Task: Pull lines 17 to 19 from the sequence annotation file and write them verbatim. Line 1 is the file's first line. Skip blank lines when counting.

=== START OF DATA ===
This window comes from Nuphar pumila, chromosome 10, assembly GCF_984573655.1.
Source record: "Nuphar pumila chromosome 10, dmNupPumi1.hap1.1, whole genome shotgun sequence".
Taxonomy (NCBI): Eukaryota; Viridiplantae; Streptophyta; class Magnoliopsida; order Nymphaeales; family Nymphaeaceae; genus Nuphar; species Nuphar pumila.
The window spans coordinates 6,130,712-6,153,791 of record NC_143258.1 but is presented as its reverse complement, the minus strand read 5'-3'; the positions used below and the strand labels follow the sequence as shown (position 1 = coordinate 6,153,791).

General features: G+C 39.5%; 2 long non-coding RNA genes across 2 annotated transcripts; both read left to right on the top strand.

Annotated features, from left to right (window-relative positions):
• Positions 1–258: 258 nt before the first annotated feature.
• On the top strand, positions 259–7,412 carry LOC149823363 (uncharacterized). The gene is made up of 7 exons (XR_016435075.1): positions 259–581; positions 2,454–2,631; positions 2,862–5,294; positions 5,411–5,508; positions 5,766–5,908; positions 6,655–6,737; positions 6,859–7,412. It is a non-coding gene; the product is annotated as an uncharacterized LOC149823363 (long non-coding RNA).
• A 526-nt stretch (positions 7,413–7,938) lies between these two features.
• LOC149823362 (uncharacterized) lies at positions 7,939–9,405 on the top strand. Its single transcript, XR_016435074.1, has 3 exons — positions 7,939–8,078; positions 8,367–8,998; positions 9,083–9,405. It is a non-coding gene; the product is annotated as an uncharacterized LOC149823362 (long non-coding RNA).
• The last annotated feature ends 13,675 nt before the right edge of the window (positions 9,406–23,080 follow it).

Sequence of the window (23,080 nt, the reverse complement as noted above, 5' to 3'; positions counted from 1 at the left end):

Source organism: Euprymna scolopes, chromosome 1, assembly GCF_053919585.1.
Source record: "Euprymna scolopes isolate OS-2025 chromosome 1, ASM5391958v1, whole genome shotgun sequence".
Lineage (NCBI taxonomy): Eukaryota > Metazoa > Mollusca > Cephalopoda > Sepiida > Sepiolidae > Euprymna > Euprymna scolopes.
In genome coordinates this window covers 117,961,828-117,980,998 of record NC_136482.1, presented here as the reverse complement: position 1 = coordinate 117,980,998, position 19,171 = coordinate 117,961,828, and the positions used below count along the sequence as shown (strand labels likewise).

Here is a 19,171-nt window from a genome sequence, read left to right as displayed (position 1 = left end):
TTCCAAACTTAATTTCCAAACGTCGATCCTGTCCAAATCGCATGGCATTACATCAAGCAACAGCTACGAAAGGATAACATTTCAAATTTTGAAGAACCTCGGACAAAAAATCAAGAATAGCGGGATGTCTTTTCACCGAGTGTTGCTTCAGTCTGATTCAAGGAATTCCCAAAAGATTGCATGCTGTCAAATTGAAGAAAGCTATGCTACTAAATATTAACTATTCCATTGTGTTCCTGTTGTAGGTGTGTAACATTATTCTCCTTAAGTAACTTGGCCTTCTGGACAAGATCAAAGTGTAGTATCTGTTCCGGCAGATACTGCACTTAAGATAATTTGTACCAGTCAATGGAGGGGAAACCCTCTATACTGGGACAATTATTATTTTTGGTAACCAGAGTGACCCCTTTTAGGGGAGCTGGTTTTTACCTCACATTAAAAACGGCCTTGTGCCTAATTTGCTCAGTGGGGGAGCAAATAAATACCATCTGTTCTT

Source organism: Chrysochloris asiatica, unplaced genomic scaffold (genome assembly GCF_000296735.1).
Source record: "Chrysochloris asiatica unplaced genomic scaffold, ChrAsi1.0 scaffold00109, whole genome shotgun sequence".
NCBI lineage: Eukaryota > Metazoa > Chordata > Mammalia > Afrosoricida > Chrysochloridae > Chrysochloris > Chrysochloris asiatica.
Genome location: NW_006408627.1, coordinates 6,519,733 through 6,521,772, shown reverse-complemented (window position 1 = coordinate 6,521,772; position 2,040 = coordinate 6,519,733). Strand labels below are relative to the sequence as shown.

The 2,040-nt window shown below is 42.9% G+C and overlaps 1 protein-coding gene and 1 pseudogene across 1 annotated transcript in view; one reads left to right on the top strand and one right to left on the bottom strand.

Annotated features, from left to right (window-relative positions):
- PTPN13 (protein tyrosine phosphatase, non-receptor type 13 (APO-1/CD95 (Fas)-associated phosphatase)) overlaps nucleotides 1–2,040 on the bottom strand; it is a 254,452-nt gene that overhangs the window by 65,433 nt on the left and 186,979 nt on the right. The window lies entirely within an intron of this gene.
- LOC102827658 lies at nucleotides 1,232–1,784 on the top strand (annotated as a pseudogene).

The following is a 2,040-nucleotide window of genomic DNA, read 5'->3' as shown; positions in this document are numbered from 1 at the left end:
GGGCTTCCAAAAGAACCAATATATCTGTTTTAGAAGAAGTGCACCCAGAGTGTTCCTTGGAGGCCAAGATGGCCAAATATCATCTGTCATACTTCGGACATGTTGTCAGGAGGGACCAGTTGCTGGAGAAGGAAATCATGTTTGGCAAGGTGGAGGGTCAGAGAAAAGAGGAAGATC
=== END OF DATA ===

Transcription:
Here is a 19,171-nt window from a genome sequence, read left to right as displayed (position 1 = left end):
TTCCAAACTTAATTTCCAAACGTCGATCCTGTCCAAATCGCATGGCATTACATCAAGCAACAGCTACGAAAGGATAACATTTCAAATTTTGAAGAACCTCGGACAAAAAATCAAGAATAGCGGGATGTCTTTTCACCGAGTGTTGCTTCAGTCTGATTCAAGGAATTCCCAAAAGATTGCATGCTGTCAAATTGAAGAAAGCTATGCTACTAAATATTAACTATTCCATTGTGTTCCTGTTGTAGGTGTGTAACATTATTCTCCTTAAGTAACTTGGCCTTCTGGACAAGATCAAAGTGTAGTATCTGTTCCGGCAGATACTGCACTTAAGATAATTTGTACCAGTCAATGGAGGGGAAACCCTCTATACTGGGACAATTATTATTTTTGGTAACCAGAGTGACCCCTTTTAGGGGAGCTGGTTTTTACCTCACATTAAAAACGGCCTTGTGCCTAATTTGCTCAGTGGGGGAGCAAATAAATACCATCTGTTCTT

Source organism: Chrysochloris asiatica, unplaced genomic scaffold (genome assembly GCF_000296735.1).